Wednesday, July 20, 2011

Songwriting Part 2

Lyrical Rewriting 
Once you have your ideas recorded and solidified, it's time to take another look at the lyrics. Most larger cities have some sort of songwriters group where you can share your ideas and get some constructive feedback.
Be sure all your lines support the theme of the song. Each idea should support the chorus in telling the story.
A good lyric should read like a good poem, it should just flow. Read your lyrics out loud to yourself. If anything sounds or feels awkward, change it. Don't just make it good, make it great.

Attention Getters 
After your lyrics are out of the way and you have your arrangement finished, it's time to make the song exciting. This can be done in a number of ways. One way is to use harmony in the chorus. This can help the chorus stand out as the theme of the song. Another way to add flair and excitement is to modulate up for the last chorus. This keeps the song building to the end, and adds excitement.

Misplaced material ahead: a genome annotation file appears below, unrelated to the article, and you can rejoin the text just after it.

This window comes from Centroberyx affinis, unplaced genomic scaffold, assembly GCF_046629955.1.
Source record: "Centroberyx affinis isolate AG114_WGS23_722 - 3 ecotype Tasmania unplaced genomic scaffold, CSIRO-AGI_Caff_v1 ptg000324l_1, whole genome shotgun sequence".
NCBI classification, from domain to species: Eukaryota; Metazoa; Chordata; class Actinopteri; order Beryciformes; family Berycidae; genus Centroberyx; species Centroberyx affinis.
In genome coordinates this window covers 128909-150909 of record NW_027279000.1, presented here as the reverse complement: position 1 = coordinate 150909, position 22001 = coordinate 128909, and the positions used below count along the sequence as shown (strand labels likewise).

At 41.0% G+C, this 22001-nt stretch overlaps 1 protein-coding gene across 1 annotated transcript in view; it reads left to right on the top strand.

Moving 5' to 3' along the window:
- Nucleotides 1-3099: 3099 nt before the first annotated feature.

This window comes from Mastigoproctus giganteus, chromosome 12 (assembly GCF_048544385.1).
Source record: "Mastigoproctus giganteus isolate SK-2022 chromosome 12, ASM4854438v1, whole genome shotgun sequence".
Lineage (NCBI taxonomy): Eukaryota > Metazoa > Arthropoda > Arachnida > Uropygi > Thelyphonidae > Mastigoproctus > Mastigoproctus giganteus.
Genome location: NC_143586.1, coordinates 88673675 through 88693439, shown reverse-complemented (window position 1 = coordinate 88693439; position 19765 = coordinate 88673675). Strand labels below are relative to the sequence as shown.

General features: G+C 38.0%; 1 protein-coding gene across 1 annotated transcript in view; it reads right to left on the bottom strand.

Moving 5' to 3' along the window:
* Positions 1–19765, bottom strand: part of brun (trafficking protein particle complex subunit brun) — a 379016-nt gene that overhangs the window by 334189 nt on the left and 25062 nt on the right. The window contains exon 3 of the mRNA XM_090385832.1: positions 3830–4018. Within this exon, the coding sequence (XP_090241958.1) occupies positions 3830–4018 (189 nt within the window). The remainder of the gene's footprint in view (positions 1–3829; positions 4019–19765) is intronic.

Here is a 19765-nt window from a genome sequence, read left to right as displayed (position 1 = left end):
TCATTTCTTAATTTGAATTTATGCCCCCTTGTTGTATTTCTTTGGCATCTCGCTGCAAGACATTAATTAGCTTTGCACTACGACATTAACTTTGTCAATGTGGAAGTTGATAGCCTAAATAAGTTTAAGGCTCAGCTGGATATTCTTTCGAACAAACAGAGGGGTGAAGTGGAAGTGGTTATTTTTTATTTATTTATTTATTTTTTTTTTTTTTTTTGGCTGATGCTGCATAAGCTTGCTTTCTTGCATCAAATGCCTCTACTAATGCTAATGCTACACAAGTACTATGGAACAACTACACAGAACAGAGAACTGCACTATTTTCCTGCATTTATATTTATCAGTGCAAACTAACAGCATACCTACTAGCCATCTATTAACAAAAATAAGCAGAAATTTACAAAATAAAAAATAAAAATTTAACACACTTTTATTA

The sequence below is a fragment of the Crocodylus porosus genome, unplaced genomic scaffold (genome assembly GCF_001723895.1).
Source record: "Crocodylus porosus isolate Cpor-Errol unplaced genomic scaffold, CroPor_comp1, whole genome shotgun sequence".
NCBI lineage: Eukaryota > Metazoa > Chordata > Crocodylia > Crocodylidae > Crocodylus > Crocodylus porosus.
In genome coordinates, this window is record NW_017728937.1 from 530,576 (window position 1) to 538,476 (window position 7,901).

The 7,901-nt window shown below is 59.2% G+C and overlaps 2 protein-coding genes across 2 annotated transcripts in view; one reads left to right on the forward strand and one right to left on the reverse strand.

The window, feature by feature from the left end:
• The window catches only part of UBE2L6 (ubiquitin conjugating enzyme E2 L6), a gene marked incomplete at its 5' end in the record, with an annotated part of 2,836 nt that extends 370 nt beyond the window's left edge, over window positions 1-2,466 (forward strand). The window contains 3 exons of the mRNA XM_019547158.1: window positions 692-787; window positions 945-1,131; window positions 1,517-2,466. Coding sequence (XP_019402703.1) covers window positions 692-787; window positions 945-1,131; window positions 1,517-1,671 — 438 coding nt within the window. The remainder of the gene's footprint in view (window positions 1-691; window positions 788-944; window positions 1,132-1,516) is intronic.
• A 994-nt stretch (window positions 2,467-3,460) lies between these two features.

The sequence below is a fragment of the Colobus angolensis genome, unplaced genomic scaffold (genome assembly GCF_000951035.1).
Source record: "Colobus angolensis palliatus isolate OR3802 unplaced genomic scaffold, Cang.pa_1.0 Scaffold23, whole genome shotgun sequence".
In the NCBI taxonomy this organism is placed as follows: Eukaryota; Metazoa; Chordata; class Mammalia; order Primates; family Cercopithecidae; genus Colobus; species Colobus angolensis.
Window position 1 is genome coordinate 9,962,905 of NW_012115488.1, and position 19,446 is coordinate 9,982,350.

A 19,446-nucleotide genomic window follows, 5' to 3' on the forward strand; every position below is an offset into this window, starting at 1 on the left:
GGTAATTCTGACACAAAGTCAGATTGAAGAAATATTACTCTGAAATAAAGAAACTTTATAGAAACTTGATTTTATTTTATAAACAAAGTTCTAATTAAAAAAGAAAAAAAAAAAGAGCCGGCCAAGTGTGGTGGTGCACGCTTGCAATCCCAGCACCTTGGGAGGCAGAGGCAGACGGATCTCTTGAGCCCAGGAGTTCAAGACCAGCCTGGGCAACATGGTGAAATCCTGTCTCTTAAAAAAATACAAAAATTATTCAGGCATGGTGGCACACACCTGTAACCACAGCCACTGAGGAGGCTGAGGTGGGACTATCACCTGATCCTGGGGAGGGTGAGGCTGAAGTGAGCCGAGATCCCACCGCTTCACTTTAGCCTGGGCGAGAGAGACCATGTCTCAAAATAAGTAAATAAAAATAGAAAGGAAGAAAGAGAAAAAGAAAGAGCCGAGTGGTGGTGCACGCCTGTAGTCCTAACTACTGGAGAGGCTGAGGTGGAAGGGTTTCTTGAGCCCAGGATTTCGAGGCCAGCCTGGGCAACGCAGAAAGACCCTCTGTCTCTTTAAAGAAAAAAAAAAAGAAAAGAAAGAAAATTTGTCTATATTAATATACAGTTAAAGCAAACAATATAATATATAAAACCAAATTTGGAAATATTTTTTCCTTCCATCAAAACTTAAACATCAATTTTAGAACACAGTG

Don't make your intro too long. Studies have shown, that the average listener loses attention after about 10 seconds. If nothing interesting has happened, most people will skip it and move on.

We have teamed up with SonicBids to offer you with a chance to win FREE drum tracks. Just follow the link and submit your entries before June 30.

Thursday, June 2, 2011

Songwriting 101

Songwriting Basics
Many musicians get into the habit of never keeping a pencil and paper around, but having something to write with is crucial in getting your ideas down on paper so you don't forget them. Then when it comes time to record your ideas, it's all there in front of you.